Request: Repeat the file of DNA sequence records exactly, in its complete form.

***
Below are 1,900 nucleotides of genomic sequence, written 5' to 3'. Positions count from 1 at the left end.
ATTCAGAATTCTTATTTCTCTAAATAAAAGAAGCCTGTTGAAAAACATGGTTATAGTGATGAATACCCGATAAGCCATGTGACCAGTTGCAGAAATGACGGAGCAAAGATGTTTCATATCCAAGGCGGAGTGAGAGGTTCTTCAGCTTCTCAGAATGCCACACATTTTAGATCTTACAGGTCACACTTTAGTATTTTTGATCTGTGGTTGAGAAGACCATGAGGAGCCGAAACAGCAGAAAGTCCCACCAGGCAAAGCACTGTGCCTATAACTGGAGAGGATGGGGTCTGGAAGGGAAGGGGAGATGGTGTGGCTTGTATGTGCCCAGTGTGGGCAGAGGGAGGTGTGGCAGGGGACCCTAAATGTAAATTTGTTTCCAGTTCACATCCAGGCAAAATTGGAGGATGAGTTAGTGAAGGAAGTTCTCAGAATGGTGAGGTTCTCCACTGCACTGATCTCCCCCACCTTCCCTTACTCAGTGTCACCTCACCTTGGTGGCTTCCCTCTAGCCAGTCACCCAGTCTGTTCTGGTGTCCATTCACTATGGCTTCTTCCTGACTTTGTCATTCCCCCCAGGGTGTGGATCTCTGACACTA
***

Below are 1,900 nucleotides of genomic sequence, written 5' to 3'. Positions count from 1 at the left end.
ATTCAGAATTCTTATTTCTCTAAATAAAAGAAGCCTGTTGAAAAACATGGTTATAGTGATGAATACCCGATAAGCCATGTGACCAGTTGCAGAAATGACGGAGCAAAGATGTTTCATATCCAAGGCGGAGTGAGAGGTTCTTCAGCTTCTCAGAATGCCACACATTTTAGATCTTACAGGTCACACTTTAGTATTTTTGATCTGTGGTTGAGAAGACCATGAGGAGCCGAAACAGCAGAAAGTCCCACCAGGCAAAGCACTGTGCCTATAACTGGAGAGGATGGGGTCTGGAAGGGAAGGGGAGATGGTGTGGCTTGTATGTGCCCAGTGTGGGCAGAGGGAGGTGTGGCAGGGGACCCTAAATGTAAATTTGTTTCCAGTTCACATCCAGGCAAAATTGGAGGATGAGTTAGTGAAGGAAGTTCTCAGAATGGTGAGGTTCTCCACTGCACTGATCTCCCCCACCTTCCCTTACTCAGTGTCACCTCACCTTGGTGGCTTCCCTCTAGCCAGTCACCCAGTCTGTTCTGGTGTCCATTCACTATGGCTTCTTCCTGACTTTGTCATTCCCCCCAGGGTGTGGATCTCTGACACTA